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Community gathers to mourn victims of domestic homicide

Members of the lesbian, gay, bisexual and transgender community remembered domestic homicide victims Thursday night with a candlelight vigil at the Boston Common.

The murder of Winthrop resident Casey Taylor in August, the third gay male to be killed by domestic violence in Mass. in five months and the seventh since 2010, spurred LGBTQ leaders to organize the vigil.

“After Casey Taylor’s death we thought, this is the third one this year, what is going on?” said Toni Troop of Jane Doe, Inc.  “It’s our responsibility to make the community more aware.”

Rep. Liz Malia, of Jamaica Plain, spoke underneath the Boston Common Bandstand with other community activists about the need for more conversation and open dialogue with the LGBTQ community about domestic violence.

“LGBTQ people, just like straight people, deserve a relationship free of violence,” Malia said.

Underreporting and a lack of information about domestic violence plague the LGBTQ community, said Iain Gill of the Gay Men’s Domestic Violence Project.

“Only 24 percent of LGBTQ people polled in Mass. said they could name a resource that could help them if they were a victim,” he said.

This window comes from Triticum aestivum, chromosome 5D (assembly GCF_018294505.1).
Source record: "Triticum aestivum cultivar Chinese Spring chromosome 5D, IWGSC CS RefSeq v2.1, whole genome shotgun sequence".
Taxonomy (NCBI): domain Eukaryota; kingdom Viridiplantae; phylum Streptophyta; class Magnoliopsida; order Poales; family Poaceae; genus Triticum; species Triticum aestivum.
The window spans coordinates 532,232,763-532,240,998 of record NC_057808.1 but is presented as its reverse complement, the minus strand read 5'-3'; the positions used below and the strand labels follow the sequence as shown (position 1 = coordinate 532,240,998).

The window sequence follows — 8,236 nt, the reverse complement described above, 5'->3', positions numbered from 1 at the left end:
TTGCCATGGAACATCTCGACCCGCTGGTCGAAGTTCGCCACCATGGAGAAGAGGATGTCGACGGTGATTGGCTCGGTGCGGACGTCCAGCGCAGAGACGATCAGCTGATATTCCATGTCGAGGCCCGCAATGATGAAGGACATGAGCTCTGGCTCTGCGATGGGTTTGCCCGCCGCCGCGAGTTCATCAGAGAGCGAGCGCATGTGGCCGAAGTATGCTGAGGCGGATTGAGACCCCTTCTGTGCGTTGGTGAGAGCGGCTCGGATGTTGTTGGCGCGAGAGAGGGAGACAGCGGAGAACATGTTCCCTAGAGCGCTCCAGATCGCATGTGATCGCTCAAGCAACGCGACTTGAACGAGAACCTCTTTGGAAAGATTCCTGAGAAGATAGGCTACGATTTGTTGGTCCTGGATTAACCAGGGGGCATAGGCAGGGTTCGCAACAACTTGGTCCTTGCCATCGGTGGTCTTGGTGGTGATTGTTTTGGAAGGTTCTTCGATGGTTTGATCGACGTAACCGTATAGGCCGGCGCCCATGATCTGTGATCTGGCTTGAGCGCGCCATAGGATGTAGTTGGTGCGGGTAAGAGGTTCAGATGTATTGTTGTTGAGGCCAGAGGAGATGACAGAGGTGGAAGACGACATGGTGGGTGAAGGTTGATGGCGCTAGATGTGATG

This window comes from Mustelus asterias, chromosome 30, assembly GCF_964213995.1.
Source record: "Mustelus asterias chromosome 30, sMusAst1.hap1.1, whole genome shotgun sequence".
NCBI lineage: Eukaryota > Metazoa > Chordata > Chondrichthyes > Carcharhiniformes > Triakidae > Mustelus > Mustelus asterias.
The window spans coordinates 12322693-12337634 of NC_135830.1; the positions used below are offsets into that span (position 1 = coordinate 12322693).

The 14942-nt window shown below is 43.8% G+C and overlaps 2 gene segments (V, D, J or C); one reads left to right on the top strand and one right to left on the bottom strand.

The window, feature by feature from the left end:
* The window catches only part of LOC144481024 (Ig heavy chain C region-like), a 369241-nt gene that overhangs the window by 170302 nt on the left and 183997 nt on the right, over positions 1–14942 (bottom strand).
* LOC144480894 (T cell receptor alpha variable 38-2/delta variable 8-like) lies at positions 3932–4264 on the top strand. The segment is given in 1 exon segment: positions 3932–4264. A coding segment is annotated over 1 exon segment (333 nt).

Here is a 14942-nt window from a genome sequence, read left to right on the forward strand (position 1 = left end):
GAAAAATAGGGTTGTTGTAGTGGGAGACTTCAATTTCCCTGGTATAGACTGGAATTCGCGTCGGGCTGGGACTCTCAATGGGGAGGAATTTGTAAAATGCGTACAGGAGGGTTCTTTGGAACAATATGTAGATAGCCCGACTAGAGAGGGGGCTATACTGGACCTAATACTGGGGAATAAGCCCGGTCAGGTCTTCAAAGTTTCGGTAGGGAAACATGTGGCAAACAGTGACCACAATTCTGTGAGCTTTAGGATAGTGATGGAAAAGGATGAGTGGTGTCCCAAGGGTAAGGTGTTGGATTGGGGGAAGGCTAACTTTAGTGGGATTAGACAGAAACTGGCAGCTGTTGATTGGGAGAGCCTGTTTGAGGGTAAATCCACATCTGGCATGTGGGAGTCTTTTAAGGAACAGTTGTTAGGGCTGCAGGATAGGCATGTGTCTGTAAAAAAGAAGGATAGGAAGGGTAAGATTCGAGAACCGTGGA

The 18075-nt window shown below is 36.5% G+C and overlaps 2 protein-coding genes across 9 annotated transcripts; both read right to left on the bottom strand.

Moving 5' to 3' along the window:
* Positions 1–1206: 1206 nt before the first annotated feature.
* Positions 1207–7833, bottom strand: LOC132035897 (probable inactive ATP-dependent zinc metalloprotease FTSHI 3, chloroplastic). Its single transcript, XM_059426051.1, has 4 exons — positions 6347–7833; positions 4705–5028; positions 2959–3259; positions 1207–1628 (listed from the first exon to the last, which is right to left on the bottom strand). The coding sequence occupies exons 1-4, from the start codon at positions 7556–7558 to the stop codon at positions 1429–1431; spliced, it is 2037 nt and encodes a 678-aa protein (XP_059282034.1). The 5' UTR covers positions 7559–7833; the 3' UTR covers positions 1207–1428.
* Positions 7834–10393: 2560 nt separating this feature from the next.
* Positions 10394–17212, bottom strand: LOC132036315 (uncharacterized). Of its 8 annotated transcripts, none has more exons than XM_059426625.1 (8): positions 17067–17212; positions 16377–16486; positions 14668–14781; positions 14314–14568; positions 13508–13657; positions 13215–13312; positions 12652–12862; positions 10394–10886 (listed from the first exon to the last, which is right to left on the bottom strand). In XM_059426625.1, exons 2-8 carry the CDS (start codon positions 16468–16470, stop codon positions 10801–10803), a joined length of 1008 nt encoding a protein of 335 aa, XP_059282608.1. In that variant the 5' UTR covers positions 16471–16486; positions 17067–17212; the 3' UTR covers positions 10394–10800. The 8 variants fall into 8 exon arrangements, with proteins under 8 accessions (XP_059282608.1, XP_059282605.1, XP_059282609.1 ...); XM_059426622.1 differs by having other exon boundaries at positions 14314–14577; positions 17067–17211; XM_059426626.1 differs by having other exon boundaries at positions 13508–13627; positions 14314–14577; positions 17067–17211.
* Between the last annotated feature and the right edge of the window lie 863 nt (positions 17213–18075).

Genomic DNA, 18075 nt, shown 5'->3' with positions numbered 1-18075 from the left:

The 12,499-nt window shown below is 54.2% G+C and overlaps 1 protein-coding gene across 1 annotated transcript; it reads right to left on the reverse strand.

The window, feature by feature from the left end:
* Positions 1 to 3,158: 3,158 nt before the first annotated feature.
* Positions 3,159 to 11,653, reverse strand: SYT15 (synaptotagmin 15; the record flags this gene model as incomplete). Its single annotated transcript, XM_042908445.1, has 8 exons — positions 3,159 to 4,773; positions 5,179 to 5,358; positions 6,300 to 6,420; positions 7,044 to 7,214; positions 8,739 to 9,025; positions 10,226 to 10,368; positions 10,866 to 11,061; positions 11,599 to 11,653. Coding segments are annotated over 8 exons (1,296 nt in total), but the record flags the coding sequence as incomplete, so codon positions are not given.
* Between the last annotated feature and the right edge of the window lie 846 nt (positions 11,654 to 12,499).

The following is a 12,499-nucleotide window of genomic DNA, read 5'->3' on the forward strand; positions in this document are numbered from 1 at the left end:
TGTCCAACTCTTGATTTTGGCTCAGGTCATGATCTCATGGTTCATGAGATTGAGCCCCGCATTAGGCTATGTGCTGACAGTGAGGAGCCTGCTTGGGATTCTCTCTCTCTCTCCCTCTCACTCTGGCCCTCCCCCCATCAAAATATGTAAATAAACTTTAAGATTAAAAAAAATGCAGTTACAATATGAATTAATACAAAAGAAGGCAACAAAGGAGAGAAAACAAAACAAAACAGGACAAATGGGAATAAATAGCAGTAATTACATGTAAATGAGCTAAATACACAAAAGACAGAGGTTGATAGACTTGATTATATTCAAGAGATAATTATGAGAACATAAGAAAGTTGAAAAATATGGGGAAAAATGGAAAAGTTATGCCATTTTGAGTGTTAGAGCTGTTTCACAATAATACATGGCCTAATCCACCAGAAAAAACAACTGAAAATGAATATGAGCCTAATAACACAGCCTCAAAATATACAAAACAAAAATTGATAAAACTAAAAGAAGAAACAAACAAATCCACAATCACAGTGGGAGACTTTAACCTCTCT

Beth Leventhal, of the gay domestic violence support group The Network/La Red, said that although gay domestic violence is discussed more openly now than when she found The Network/La Red in 1988, there is still more outreach to be done.

“I think a lot more people know that it exists, but people don’t know what domestic violence exactly looks like and how to see that someone is being abused,” Leventhal said.

Despite LGBTQ domestic violence being as prevalent as domestic violence to heterosexual women, Malia said she was met with resistance when she first started to allocate funding in the State Legislature.

“I was shocked to be questioned about my advocacy for gay domestic violence by a progressive fellow legislator,” Malia said. “We now have $250,000 to $275,000 yearly in the state budget for gay domestic violence shelters, but that can only fund three beds in an emergency shelter.”

Earnest Simpkina, an activist with the Boston GLASS community center, said the event, which attracted about 50 people, was successful.

“Anytime you can get the community involved, especially when you get all these agencies together, it helps to raise the awareness about domestic violence,” he said.

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